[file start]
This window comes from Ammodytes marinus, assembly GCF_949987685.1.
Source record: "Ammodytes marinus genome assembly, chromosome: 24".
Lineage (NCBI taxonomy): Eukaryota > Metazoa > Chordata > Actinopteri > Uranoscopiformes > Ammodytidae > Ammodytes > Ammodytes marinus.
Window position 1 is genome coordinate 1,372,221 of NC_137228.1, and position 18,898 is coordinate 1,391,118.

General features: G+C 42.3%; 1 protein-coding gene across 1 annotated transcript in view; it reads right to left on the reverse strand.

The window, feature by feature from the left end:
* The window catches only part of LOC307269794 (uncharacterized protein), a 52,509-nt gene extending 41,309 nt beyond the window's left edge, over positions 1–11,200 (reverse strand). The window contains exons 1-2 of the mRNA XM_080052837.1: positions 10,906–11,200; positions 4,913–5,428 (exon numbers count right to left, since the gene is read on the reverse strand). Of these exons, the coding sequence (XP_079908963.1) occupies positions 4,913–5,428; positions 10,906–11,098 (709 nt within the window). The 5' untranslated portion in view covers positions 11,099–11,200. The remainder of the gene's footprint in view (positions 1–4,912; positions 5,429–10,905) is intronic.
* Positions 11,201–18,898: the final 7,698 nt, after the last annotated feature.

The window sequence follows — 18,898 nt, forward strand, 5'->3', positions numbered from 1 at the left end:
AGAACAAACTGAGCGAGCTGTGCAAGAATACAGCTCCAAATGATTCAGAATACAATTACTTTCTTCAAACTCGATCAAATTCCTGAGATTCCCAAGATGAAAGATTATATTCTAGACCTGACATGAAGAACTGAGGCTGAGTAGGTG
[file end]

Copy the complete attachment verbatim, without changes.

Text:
This window comes from Ammodytes marinus, assembly GCF_949987685.1.
Source record: "Ammodytes marinus genome assembly, chromosome: 24".
Lineage (NCBI taxonomy): Eukaryota > Metazoa > Chordata > Actinopteri > Uranoscopiformes > Ammodytidae > Ammodytes > Ammodytes marinus.
Window position 1 is genome coordinate 1,372,221 of NC_137228.1, and position 18,898 is coordinate 1,391,118.

General features: G+C 42.3%; 1 protein-coding gene across 1 annotated transcript in view; it reads right to left on the reverse strand.

The window, feature by feature from the left end:
* The window catches only part of LOC307269794 (uncharacterized protein), a 52,509-nt gene extending 41,309 nt beyond the window's left edge, over positions 1–11,200 (reverse strand). The window contains exons 1-2 of the mRNA XM_080052837.1: positions 10,906–11,200; positions 4,913–5,428 (exon numbers count right to left, since the gene is read on the reverse strand). Of these exons, the coding sequence (XP_079908963.1) occupies positions 4,913–5,428; positions 10,906–11,098 (709 nt within the window). The 5' untranslated portion in view covers positions 11,099–11,200. The remainder of the gene's footprint in view (positions 1–4,912; positions 5,429–10,905) is intronic.
* Positions 11,201–18,898: the final 7,698 nt, after the last annotated feature.

The window sequence follows — 18,898 nt, forward strand, 5'->3', positions numbered from 1 at the left end:
AGAACAAACTGAGCGAGCTGTGCAAGAATACAGCTCCAAATGATTCAGAATACAATTACTTTCTTCAAACTCGATCAAATTCCTGAGATTCCCAAGATGAAAGATTATATTCTAGACCTGACATGAAGAACTGAGGCTGAGTAGGTG